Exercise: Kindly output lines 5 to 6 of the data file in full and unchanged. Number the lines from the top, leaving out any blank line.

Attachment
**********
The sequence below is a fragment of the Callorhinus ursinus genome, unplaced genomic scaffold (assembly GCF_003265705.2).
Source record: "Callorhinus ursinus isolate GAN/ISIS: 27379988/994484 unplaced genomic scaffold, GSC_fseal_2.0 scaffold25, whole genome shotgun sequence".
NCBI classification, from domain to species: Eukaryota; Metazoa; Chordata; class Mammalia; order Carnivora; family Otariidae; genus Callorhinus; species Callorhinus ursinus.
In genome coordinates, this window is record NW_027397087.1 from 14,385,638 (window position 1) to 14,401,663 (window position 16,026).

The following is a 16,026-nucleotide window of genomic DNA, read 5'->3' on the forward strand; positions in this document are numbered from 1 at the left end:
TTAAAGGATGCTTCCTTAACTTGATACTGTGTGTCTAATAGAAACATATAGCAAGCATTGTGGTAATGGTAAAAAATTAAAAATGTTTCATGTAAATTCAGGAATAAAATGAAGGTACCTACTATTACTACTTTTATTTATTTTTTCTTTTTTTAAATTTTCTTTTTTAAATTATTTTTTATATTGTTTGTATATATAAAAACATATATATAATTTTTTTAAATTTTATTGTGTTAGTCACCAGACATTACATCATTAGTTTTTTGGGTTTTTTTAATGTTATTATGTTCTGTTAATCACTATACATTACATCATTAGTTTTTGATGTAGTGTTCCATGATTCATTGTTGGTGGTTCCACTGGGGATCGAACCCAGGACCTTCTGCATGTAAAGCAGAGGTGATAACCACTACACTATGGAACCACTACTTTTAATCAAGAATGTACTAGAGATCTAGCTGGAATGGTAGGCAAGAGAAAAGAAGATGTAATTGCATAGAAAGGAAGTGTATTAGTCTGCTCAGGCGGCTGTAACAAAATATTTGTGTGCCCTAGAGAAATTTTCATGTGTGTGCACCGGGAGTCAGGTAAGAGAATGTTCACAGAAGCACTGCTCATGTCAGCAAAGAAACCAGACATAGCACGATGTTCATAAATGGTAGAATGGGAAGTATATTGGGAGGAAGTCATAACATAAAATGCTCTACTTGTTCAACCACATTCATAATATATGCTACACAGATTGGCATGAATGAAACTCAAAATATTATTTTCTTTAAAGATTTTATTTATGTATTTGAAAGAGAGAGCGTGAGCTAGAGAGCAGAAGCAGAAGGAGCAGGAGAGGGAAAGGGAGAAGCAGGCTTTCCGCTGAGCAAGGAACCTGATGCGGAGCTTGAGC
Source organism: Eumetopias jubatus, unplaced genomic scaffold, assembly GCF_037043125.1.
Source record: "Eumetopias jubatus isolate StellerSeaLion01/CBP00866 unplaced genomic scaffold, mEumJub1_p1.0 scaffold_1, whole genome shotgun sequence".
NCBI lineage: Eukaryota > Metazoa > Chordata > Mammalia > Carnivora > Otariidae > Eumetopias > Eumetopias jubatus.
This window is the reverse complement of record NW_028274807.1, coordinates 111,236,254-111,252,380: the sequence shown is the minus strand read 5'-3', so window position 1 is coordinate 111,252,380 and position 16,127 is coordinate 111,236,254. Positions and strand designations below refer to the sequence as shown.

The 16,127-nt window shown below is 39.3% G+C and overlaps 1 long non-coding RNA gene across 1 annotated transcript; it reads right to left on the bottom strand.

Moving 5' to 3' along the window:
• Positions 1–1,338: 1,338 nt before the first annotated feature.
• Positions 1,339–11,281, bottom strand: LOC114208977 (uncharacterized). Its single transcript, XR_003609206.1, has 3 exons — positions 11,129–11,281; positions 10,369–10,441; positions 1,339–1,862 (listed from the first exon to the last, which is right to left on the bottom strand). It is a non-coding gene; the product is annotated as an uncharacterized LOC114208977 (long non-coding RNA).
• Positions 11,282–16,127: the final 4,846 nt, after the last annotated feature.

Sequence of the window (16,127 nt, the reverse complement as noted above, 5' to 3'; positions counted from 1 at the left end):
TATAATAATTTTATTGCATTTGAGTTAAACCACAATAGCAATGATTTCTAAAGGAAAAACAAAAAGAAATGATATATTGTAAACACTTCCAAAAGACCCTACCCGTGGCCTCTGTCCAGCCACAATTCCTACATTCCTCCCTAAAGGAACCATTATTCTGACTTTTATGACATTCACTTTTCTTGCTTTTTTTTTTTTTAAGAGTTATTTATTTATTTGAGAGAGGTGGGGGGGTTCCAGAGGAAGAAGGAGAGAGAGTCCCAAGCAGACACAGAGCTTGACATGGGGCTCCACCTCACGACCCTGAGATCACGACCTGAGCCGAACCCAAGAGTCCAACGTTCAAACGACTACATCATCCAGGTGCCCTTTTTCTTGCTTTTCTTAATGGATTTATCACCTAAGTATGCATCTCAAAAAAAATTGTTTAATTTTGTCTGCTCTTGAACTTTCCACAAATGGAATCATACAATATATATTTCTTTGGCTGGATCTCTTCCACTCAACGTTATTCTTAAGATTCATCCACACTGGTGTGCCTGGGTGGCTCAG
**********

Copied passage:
The following is a 16,026-nucleotide window of genomic DNA, read 5'->3' on the forward strand; positions in this document are numbered from 1 at the left end:
TTAAAGGATGCTTCCTTAACTTGATACTGTGTGTCTAATAGAAACATATAGCAAGCATTGTGGTAATGGTAAAAAATTAAAAATGTTTCATGTAAATTCAGGAATAAAATGAAGGTACCTACTATTACTACTTTTATTTATTTTTTCTTTTTTTAAATTTTCTTTTTTAAATTATTTTTTATATTGTTTGTATATATAAAAACATATATATAATTTTTTTAAATTTTATTGTGTTAGTCACCAGACATTACATCATTAGTTTTTTGGGTTTTTTTAATGTTATTATGTTCTGTTAATCACTATACATTACATCATTAGTTTTTGATGTAGTGTTCCATGATTCATTGTTGGTGGTTCCACTGGGGATCGAACCCAGGACCTTCTGCATGTAAAGCAGAGGTGATAACCACTACACTATGGAACCACTACTTTTAATCAAGAATGTACTAGAGATCTAGCTGGAATGGTAGGCAAGAGAAAAGAAGATGTAATTGCATAGAAAGGAAGTGTATTAGTCTGCTCAGGCGGCTGTAACAAAATATTTGTGTGCCCTAGAGAAATTTTCATGTGTGTGCACCGGGAGTCAGGTAAGAGAATGTTCACAGAAGCACTGCTCATGTCAGCAAAGAAACCAGACATAGCACGATGTTCATAAATGGTAGAATGGGAAGTATATTGGGAGGAAGTCATAACATAAAATGCTCTACTTGTTCAACCACATTCATAATATATGCTACACAGATTGGCATGAATGAAACTCAAAATATTATTTTCTTTAAAGATTTTATTTATGTATTTGAAAGAGAGAGCGTGAGCTAGAGAGCAGAAGCAGAAGGAGCAGGAGAGGGAAAGGGAGAAGCAGGCTTTCCGCTGAGCAAGGAACCTGATGCGGAGCTTGAGC